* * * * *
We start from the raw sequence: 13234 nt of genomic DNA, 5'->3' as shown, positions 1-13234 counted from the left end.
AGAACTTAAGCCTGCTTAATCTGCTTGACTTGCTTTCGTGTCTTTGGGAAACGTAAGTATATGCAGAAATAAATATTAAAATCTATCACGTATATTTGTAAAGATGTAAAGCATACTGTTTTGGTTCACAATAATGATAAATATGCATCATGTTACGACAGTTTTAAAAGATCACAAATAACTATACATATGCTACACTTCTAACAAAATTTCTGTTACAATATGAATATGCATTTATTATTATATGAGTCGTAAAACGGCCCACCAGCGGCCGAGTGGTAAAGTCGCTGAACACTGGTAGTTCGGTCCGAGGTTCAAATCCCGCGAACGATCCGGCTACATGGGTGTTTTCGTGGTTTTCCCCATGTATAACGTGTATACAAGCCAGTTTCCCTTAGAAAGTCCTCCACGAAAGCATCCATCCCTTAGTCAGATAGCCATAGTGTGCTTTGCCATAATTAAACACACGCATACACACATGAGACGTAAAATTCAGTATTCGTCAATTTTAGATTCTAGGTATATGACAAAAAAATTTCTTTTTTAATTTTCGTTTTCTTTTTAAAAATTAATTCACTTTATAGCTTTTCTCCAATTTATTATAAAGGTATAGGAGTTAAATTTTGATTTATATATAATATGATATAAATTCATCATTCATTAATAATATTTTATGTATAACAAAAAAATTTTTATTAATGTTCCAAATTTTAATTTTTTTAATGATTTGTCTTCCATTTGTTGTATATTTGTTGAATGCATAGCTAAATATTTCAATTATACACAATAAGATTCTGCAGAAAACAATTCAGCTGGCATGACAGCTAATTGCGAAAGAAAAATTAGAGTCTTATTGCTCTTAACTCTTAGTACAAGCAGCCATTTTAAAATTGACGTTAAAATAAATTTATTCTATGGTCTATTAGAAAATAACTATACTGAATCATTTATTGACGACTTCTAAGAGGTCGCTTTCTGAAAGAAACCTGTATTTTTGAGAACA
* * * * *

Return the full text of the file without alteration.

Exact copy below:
We start from the raw sequence: 13234 nt of genomic DNA, 5'->3' as shown, positions 1-13234 counted from the left end.
AGAACTTAAGCCTGCTTAATCTGCTTGACTTGCTTTCGTGTCTTTGGGAAACGTAAGTATATGCAGAAATAAATATTAAAATCTATCACGTATATTTGTAAAGATGTAAAGCATACTGTTTTGGTTCACAATAATGATAAATATGCATCATGTTACGACAGTTTTAAAAGATCACAAATAACTATACATATGCTACACTTCTAACAAAATTTCTGTTACAATATGAATATGCATTTATTATTATATGAGTCGTAAAACGGCCCACCAGCGGCCGAGTGGTAAAGTCGCTGAACACTGGTAGTTCGGTCCGAGGTTCAAATCCCGCGAACGATCCGGCTACATGGGTGTTTTCGTGGTTTTCCCCATGTATAACGTGTATACAAGCCAGTTTCCCTTAGAAAGTCCTCCACGAAAGCATCCATCCCTTAGTCAGATAGCCATAGTGTGCTTTGCCATAATTAAACACACGCATACACACATGAGACGTAAAATTCAGTATTCGTCAATTTTAGATTCTAGGTATATGACAAAAAAATTTCTTTTTTAATTTTCGTTTTCTTTTTAAAAATTAATTCACTTTATAGCTTTTCTCCAATTTATTATAAAGGTATAGGAGTTAAATTTTGATTTATATATAATATGATATAAATTCATCATTCATTAATAATATTTTATGTATAACAAAAAAATTTTTATTAATGTTCCAAATTTTAATTTTTTTAATGATTTGTCTTCCATTTGTTGTATATTTGTTGAATGCATAGCTAAATATTTCAATTATACACAATAAGATTCTGCAGAAAACAATTCAGCTGGCATGACAGCTAATTGCGAAAGAAAAATTAGAGTCTTATTGCTCTTAACTCTTAGTACAAGCAGCCATTTTAAAATTGACGTTAAAATAAATTTATTCTATGGTCTATTAGAAAATAACTATACTGAATCATTTATTGACGACTTCTAAGAGGTCGCTTTCTGAAAGAAACCTGTATTTTTGAGAACA